Fig. 5: Rainfall amounts expected in the next 60 hours according to the GFS; Source: weathermodels
Another factor that should not be overlooked in the coastal region is the high swell caused bythe storm. As shown in the illustration below, waves of 10 to 15 meters can be expected in the affected part of the coastline. In addition to coastal erosion, such rough seas also pose a challenge to one of the world's largest bulk cargo export ports, Port Hedland.
Fig. 6: Wave heights just before landfall of Cyclone Ilsa according to the GFS; Source: Tropical Tidbits
Climatology of tropical storms in the Australian basin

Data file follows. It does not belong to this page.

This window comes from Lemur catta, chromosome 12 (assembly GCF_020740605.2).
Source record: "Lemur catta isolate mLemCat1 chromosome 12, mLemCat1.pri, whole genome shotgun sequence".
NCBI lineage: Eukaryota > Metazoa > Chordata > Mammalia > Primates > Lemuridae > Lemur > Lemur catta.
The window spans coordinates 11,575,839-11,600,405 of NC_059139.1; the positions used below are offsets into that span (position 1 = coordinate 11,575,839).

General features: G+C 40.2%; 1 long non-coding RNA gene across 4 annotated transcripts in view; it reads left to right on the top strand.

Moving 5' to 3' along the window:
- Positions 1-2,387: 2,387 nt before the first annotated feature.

The Australian Basin includes parts of the southern Indian Ocean and the southern Pacific Ocean. It is typically the area between 90 and 160 degrees East longitude. The tropical storm season officially begins on November 1 and lasts until the end of April, although storms can form out of season (usually south of Sumatra). Data are recorded in detail from the 1969/70 season. During this period, an average of eleven tropical storms formed annually in Australian waters, four of which made landfall. Since the beginning of the millennium, the trend has been downward, with an average of nine tropical storms per season. Ilsa is the sixth cyclone named this season. In February, Cyclone Freddy had already made headlines, setting a new world record as the most energetic tropical storm.
Fig. 7: Cyclone Freddy over the Western Indian Ocean on February 12; Source: Wikipedia